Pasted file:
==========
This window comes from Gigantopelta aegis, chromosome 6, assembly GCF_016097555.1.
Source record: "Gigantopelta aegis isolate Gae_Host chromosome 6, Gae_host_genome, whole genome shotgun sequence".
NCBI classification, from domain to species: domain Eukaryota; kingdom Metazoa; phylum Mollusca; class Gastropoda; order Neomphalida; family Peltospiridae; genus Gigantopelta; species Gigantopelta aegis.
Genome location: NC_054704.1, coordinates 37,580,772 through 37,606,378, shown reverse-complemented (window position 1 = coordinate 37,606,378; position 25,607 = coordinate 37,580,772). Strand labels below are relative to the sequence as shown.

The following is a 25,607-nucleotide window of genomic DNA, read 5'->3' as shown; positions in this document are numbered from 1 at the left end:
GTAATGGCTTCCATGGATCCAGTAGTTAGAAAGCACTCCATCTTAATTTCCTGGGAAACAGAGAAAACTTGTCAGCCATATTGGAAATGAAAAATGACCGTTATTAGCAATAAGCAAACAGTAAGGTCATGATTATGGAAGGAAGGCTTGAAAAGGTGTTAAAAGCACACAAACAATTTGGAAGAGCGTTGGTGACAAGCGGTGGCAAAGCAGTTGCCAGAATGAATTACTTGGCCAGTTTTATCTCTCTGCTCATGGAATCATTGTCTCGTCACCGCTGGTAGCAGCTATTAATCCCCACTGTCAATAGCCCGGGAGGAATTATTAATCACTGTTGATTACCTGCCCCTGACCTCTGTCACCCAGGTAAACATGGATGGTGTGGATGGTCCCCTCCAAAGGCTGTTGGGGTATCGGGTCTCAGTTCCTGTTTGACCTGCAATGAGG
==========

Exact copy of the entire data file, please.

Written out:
This window comes from Gigantopelta aegis, chromosome 6, assembly GCF_016097555.1.
Source record: "Gigantopelta aegis isolate Gae_Host chromosome 6, Gae_host_genome, whole genome shotgun sequence".
NCBI classification, from domain to species: domain Eukaryota; kingdom Metazoa; phylum Mollusca; class Gastropoda; order Neomphalida; family Peltospiridae; genus Gigantopelta; species Gigantopelta aegis.
Genome location: NC_054704.1, coordinates 37,580,772 through 37,606,378, shown reverse-complemented (window position 1 = coordinate 37,606,378; position 25,607 = coordinate 37,580,772). Strand labels below are relative to the sequence as shown.

The following is a 25,607-nucleotide window of genomic DNA, read 5'->3' as shown; positions in this document are numbered from 1 at the left end:
GTAATGGCTTCCATGGATCCAGTAGTTAGAAAGCACTCCATCTTAATTTCCTGGGAAACAGAGAAAACTTGTCAGCCATATTGGAAATGAAAAATGACCGTTATTAGCAATAAGCAAACAGTAAGGTCATGATTATGGAAGGAAGGCTTGAAAAGGTGTTAAAAGCACACAAACAATTTGGAAGAGCGTTGGTGACAAGCGGTGGCAAAGCAGTTGCCAGAATGAATTACTTGGCCAGTTTTATCTCTCTGCTCATGGAATCATTGTCTCGTCACCGCTGGTAGCAGCTATTAATCCCCACTGTCAATAGCCCGGGAGGAATTATTAATCACTGTTGATTACCTGCCCCTGACCTCTGTCACCCAGGTAAACATGGATGGTGTGGATGGTCCCCTCCAAAGGCTGTTGGGGTATCGGGTCTCAGTTCCTGTTTGACCTGCAATGAGG